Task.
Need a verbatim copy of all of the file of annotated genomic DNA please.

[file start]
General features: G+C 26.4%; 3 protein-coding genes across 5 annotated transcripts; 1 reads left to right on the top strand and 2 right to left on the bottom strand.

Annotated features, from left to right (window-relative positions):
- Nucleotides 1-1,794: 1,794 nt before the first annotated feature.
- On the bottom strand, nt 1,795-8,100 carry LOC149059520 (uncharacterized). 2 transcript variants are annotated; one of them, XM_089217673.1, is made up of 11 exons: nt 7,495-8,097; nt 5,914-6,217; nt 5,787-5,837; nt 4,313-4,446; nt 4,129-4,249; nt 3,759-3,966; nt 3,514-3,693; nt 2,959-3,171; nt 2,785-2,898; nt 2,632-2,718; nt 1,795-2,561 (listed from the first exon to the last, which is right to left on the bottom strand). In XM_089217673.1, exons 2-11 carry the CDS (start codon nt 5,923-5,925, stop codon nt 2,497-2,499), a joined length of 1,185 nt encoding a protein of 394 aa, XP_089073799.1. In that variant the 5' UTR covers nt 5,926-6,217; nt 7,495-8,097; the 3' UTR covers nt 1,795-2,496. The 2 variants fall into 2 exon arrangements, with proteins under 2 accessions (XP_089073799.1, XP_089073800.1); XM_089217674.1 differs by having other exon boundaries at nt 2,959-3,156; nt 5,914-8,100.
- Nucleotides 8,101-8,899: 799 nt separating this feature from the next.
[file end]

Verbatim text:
General features: G+C 26.4%; 3 protein-coding genes across 5 annotated transcripts; 1 reads left to right on the top strand and 2 right to left on the bottom strand.

Annotated features, from left to right (window-relative positions):
- Nucleotides 1-1,794: 1,794 nt before the first annotated feature.
- On the bottom strand, nt 1,795-8,100 carry LOC149059520 (uncharacterized). 2 transcript variants are annotated; one of them, XM_089217673.1, is made up of 11 exons: nt 7,495-8,097; nt 5,914-6,217; nt 5,787-5,837; nt 4,313-4,446; nt 4,129-4,249; nt 3,759-3,966; nt 3,514-3,693; nt 2,959-3,171; nt 2,785-2,898; nt 2,632-2,718; nt 1,795-2,561 (listed from the first exon to the last, which is right to left on the bottom strand). In XM_089217673.1, exons 2-11 carry the CDS (start codon nt 5,923-5,925, stop codon nt 2,497-2,499), a joined length of 1,185 nt encoding a protein of 394 aa, XP_089073799.1. In that variant the 5' UTR covers nt 5,926-6,217; nt 7,495-8,097; the 3' UTR covers nt 1,795-2,496. The 2 variants fall into 2 exon arrangements, with proteins under 2 accessions (XP_089073799.1, XP_089073800.1); XM_089217674.1 differs by having other exon boundaries at nt 2,959-3,156; nt 5,914-8,100.
- Nucleotides 8,101-8,899: 799 nt separating this feature from the next.